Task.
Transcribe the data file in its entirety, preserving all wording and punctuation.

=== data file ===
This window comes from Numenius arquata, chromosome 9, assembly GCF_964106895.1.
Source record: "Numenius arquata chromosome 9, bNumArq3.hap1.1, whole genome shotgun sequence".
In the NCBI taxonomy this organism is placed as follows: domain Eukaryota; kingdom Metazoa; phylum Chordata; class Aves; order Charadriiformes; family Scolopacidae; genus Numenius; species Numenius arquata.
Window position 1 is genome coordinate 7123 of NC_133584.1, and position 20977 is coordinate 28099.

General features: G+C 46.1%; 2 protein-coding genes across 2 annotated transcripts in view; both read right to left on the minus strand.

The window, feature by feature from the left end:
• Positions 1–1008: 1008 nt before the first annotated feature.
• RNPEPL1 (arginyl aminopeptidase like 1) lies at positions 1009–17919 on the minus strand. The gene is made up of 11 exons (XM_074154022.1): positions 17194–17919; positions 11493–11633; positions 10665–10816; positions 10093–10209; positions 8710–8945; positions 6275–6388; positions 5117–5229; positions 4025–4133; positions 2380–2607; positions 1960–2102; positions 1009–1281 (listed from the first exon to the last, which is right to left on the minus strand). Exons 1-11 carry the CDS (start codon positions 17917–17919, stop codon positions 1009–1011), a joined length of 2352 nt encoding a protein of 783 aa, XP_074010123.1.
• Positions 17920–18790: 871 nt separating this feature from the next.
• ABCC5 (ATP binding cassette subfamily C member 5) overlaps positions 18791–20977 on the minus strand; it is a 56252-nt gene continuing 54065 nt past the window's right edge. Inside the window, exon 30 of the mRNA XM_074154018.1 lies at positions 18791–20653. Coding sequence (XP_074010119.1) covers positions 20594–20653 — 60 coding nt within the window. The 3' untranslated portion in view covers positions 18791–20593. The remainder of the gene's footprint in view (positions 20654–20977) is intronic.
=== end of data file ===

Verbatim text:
This window comes from Numenius arquata, chromosome 9, assembly GCF_964106895.1.
Source record: "Numenius arquata chromosome 9, bNumArq3.hap1.1, whole genome shotgun sequence".
In the NCBI taxonomy this organism is placed as follows: domain Eukaryota; kingdom Metazoa; phylum Chordata; class Aves; order Charadriiformes; family Scolopacidae; genus Numenius; species Numenius arquata.
Window position 1 is genome coordinate 7123 of NC_133584.1, and position 20977 is coordinate 28099.

General features: G+C 46.1%; 2 protein-coding genes across 2 annotated transcripts in view; both read right to left on the minus strand.

The window, feature by feature from the left end:
• Positions 1–1008: 1008 nt before the first annotated feature.
• RNPEPL1 (arginyl aminopeptidase like 1) lies at positions 1009–17919 on the minus strand. The gene is made up of 11 exons (XM_074154022.1): positions 17194–17919; positions 11493–11633; positions 10665–10816; positions 10093–10209; positions 8710–8945; positions 6275–6388; positions 5117–5229; positions 4025–4133; positions 2380–2607; positions 1960–2102; positions 1009–1281 (listed from the first exon to the last, which is right to left on the minus strand). Exons 1-11 carry the CDS (start codon positions 17917–17919, stop codon positions 1009–1011), a joined length of 2352 nt encoding a protein of 783 aa, XP_074010123.1.
• Positions 17920–18790: 871 nt separating this feature from the next.
• ABCC5 (ATP binding cassette subfamily C member 5) overlaps positions 18791–20977 on the minus strand; it is a 56252-nt gene continuing 54065 nt past the window's right edge. Inside the window, exon 30 of the mRNA XM_074154018.1 lies at positions 18791–20653. Coding sequence (XP_074010119.1) covers positions 20594–20653 — 60 coding nt within the window. The 3' untranslated portion in view covers positions 18791–20593. The remainder of the gene's footprint in view (positions 20654–20977) is intronic.